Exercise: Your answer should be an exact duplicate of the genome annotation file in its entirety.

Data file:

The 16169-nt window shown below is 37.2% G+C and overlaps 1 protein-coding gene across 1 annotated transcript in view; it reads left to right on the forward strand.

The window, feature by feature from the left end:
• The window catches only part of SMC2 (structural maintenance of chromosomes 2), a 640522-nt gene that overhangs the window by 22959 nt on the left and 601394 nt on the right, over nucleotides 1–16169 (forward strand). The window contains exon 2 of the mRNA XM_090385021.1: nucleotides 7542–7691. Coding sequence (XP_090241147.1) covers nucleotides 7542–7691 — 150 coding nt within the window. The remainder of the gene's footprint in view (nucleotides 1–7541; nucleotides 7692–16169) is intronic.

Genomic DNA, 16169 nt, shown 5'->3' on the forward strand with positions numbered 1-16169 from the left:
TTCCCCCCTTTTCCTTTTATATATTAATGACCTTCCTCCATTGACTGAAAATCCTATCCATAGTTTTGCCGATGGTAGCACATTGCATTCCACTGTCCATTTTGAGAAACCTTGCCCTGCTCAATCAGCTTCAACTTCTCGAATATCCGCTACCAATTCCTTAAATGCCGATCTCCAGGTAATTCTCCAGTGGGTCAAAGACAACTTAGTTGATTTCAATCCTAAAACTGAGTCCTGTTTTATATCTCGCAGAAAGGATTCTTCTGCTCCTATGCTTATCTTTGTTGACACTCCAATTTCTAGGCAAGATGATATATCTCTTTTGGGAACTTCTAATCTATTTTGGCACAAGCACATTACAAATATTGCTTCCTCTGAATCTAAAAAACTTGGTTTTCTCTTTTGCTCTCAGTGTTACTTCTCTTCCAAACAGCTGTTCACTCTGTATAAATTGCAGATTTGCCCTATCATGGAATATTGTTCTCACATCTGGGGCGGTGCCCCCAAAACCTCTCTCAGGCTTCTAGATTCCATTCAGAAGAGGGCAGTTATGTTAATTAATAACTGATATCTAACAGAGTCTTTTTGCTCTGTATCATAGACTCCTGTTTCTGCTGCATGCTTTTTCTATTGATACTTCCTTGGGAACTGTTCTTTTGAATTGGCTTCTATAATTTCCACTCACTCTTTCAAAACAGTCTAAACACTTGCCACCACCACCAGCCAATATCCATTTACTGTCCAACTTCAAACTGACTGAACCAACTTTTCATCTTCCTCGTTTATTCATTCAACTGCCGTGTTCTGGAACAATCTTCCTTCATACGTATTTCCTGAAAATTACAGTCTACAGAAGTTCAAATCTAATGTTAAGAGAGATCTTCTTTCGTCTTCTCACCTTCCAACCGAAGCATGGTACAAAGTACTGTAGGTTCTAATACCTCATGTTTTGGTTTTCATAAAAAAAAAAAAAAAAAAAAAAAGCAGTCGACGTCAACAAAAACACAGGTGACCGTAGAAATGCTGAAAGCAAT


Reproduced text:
The 16169-nt window shown below is 37.2% G+C and overlaps 1 protein-coding gene across 1 annotated transcript in view; it reads left to right on the forward strand.

The window, feature by feature from the left end:
• The window catches only part of SMC2 (structural maintenance of chromosomes 2), a 640522-nt gene that overhangs the window by 22959 nt on the left and 601394 nt on the right, over nucleotides 1–16169 (forward strand). The window contains exon 2 of the mRNA XM_090385021.1: nucleotides 7542–7691. Coding sequence (XP_090241147.1) covers nucleotides 7542–7691 — 150 coding nt within the window. The remainder of the gene's footprint in view (nucleotides 1–7541; nucleotides 7692–16169) is intronic.

Genomic DNA, 16169 nt, shown 5'->3' on the forward strand with positions numbered 1-16169 from the left:
TTCCCCCCTTTTCCTTTTATATATTAATGACCTTCCTCCATTGACTGAAAATCCTATCCATAGTTTTGCCGATGGTAGCACATTGCATTCCACTGTCCATTTTGAGAAACCTTGCCCTGCTCAATCAGCTTCAACTTCTCGAATATCCGCTACCAATTCCTTAAATGCCGATCTCCAGGTAATTCTCCAGTGGGTCAAAGACAACTTAGTTGATTTCAATCCTAAAACTGAGTCCTGTTTTATATCTCGCAGAAAGGATTCTTCTGCTCCTATGCTTATCTTTGTTGACACTCCAATTTCTAGGCAAGATGATATATCTCTTTTGGGAACTTCTAATCTATTTTGGCACAAGCACATTACAAATATTGCTTCCTCTGAATCTAAAAAACTTGGTTTTCTCTTTTGCTCTCAGTGTTACTTCTCTTCCAAACAGCTGTTCACTCTGTATAAATTGCAGATTTGCCCTATCATGGAATATTGTTCTCACATCTGGGGCGGTGCCCCCAAAACCTCTCTCAGGCTTCTAGATTCCATTCAGAAGAGGGCAGTTATGTTAATTAATAACTGATATCTAACAGAGTCTTTTTGCTCTGTATCATAGACTCCTGTTTCTGCTGCATGCTTTTTCTATTGATACTTCCTTGGGAACTGTTCTTTTGAATTGGCTTCTATAATTTCCACTCACTCTTTCAAAACAGTCTAAACACTTGCCACCACCACCAGCCAATATCCATTTACTGTCCAACTTCAAACTGACTGAACCAACTTTTCATCTTCCTCGTTTATTCATTCAACTGCCGTGTTCTGGAACAATCTTCCTTCATACGTATTTCCTGAAAATTACAGTCTACAGAAGTTCAAATCTAATGTTAAGAGAGATCTTCTTTCGTCTTCTCACCTTCCAACCGAAGCATGGTACAAAGTACTGTAGGTTCTAATACCTCATGTTTTGGTTTTCATAAAAAAAAAAAAAAAAAAAAAAAGCAGTCGACGTCAACAAAAACACAGGTGACCGTAGAAATGCTGAAAGCAAT